Both sporadic and germline mutations in the tumor suppressor gene APC have also been described in DTF (Lips et al., 2009). As described above, APC forms part of a complex which targets β-catenin for degradation. When APC is mutated, this complex does not form properly leading to β-catenin accumulation and thus increased transcription of Wnt signaling pathway target genes. Germline mutations of APC are associated with FAP, an autosomal dominant condition characterized by thousands of colonic polyps which can progress to colon cancer. The occurrence of DTF in FAP patients is roughly 10% (Gurbuz et al., 1994; Nieuwenhuis et al., 2011). These patients are at increased risk for DTF as 1 APC allele is already mutated and if a sporadic APC mutation occurs, they become susceptible to the development of DTF. APC mutations have frequently been found in sporadic cases as well, with more than 400 mutations identified, 95% of which result in a truncated APC protein. APC is a large protein with most DTF-causing mutations occurring between codons 1445-1578 (of 2843 total codons). Reports of severe desmoid phenotypes such as those associated with HDD result from APC truncation at the 3 end beyond codon 1578 (Lips et al., 2009).
Numerous studies have attempted to elucidate the molecular pathogenesis and to investigate the possible therapeutic targets of DTF in recent years, besides the studies on the above-mentioned APC/β-catenin/Wnt signaling pathway(s). Cyclooxygenase (COX-2), a target of Wnt signaling, has been described in the setting of multiple tumorigenesis models as activation results in apoptosis inhibition, angiogenesis stimulation, and an increase in various growth factors. In DTF, β-catenin interacts with T-cell factor (TCF) to enhance COX-2 expression. COX-2 in turn leads to constitutive coactivation of platelet derived growth factor receptors (Signoroni et al., 2007). PDGFRA and PDGFRB along with c-kit belong to a class of receptor tyrosine kinases which can be selectively targeted by tyrosine kinase inhibitors such as imatinib or sorafenib. Selectively targeting PDGFRs with imatinib or sorafenib as has been demonstrated in treatment of GIST (Casali et al., 2012) or COX-2 with NSAIDs have shown effectiveness in treating DTF as mentioned in the Treatment section. Despite the intuition that COX-2 and tyrosine kinase inhibitors would benefit DTF patients, expression studies of PDGFRA, PDGFRB, and c-kit in DTF are conflicting. Some studies show expression of both PDGFRA and PDGFRB (Mace et al., 2002; Signoroni et al., 2007), while others show only PDGFRA expression (Liegl et al., 2006) or PDGFRB expression (Cates et al., 2012). Similarly, some studies demonstrate c-kit expression in DTF (Mace et al., 2002) while others do not (Santos et al., 2010; Signoroni et al., 2007). There are multiple explanations for these findings such as heterogenity among DTF, as well as different methodologies for determining expression, including use of different antibodies (Miettinen, 2001) or use of tissue from formalin-fixed, paraffin-embedded tissue versus fresh tissue. It should be noted that patients with DTF demonstrating c-kit exon 10 variants (M541L and V530I) responsive to imatinib have been reported, however, sample size is small and evidence that these specific mutations result in c-kit activation is limited. Moreover, the M541L variant has been described as a polymorphism (Dufresne et al., 2010; Goncalves et al., 2006; Kurtz et al., 2012; Tamborini et al., 2006).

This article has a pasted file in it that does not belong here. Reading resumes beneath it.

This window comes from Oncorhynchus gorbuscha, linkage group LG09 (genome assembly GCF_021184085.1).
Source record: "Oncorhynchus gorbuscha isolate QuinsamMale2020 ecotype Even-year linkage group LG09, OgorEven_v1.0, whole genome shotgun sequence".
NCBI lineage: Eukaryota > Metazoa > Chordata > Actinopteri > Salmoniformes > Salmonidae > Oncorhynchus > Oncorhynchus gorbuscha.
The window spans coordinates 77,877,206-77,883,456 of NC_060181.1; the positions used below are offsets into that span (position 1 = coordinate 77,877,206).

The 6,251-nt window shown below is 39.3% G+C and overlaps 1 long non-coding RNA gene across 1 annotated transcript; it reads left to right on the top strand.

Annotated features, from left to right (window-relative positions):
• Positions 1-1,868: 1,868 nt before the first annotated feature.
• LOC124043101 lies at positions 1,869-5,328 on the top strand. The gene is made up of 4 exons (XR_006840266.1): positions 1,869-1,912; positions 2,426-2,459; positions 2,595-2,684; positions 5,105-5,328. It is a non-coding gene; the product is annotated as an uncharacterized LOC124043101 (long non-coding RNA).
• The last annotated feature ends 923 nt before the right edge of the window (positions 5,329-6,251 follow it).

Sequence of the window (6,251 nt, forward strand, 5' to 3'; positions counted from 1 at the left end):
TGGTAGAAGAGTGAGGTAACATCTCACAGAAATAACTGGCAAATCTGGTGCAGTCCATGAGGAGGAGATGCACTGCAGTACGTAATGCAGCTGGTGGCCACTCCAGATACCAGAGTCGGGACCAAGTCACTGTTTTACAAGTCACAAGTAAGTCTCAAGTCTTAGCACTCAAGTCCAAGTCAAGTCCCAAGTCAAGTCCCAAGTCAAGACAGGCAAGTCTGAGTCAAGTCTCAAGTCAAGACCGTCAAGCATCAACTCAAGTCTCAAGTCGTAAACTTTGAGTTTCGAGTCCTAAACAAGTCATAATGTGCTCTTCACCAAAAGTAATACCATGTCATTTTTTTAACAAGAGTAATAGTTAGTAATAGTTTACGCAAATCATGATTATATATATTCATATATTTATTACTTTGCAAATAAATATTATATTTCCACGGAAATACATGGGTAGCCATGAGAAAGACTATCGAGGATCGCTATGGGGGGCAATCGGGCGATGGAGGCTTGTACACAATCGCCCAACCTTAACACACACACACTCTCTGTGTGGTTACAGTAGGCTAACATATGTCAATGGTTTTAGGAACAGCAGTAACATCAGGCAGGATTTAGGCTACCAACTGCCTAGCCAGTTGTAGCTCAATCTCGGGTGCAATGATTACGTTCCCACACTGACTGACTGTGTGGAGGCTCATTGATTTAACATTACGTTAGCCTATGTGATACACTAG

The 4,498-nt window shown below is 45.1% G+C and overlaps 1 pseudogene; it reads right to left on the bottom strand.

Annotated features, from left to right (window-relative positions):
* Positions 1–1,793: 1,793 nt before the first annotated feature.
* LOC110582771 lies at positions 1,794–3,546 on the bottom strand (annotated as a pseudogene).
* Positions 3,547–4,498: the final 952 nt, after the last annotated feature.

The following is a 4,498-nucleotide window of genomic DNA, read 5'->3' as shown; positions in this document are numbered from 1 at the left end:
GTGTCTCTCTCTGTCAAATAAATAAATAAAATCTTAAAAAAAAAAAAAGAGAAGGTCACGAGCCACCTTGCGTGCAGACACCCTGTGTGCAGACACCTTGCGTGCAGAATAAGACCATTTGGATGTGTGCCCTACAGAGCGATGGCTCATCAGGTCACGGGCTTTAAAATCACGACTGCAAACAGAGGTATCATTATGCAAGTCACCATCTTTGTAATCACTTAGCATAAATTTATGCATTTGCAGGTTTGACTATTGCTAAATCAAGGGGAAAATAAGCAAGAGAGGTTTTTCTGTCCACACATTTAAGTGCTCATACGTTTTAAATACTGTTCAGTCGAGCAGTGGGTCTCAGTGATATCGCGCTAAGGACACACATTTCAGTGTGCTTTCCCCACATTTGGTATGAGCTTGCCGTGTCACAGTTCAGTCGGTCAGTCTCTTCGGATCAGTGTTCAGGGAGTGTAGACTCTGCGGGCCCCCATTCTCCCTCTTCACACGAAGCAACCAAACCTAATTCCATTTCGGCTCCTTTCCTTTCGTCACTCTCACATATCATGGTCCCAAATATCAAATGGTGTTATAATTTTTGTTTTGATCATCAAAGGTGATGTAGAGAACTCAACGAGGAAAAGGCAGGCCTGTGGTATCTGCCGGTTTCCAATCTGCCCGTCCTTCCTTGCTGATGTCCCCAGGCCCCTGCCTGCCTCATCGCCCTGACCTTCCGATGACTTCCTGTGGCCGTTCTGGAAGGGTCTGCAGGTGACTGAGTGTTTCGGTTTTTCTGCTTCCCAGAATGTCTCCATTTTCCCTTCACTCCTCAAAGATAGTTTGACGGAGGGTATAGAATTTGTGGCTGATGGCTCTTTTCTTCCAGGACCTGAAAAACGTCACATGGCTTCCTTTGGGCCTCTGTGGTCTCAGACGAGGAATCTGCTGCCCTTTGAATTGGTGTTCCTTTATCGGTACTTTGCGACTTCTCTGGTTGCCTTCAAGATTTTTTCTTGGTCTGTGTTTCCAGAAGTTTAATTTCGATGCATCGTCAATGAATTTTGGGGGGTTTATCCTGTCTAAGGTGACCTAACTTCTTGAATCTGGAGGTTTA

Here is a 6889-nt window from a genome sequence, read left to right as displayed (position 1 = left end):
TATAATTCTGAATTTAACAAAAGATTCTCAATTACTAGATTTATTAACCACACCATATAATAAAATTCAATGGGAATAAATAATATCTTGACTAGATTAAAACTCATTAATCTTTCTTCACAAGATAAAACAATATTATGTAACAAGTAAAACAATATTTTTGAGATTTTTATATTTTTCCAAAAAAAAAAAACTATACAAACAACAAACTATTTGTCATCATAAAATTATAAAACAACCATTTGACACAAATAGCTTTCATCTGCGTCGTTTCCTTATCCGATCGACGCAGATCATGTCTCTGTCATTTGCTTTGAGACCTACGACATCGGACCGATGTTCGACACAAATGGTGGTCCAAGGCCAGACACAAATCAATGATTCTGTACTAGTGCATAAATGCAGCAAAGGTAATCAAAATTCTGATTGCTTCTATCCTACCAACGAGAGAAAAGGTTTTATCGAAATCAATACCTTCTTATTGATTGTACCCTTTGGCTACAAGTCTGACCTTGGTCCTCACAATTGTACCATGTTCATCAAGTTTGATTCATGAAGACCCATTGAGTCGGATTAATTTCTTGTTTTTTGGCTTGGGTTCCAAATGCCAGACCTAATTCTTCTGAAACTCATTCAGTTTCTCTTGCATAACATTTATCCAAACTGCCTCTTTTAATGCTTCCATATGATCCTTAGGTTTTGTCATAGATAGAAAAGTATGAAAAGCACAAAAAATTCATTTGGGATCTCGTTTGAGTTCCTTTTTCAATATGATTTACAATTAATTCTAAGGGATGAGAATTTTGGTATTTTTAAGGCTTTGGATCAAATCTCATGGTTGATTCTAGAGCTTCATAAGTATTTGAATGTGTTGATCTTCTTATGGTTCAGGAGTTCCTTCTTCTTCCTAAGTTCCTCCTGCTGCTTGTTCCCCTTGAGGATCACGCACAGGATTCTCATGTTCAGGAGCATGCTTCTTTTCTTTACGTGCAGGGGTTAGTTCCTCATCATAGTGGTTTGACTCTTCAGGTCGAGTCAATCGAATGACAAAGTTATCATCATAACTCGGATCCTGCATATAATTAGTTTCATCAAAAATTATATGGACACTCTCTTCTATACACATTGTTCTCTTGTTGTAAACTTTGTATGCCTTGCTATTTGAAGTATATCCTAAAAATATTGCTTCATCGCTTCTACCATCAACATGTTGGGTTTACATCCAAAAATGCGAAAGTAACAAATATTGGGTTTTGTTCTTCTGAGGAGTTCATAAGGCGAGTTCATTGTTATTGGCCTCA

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Julia A Ross ; Xuchen Zhang

Soft Tissues: Desmoid-type fibromatosis

Atlas Genet Cytogenet Oncol Haematol. 2013-02-01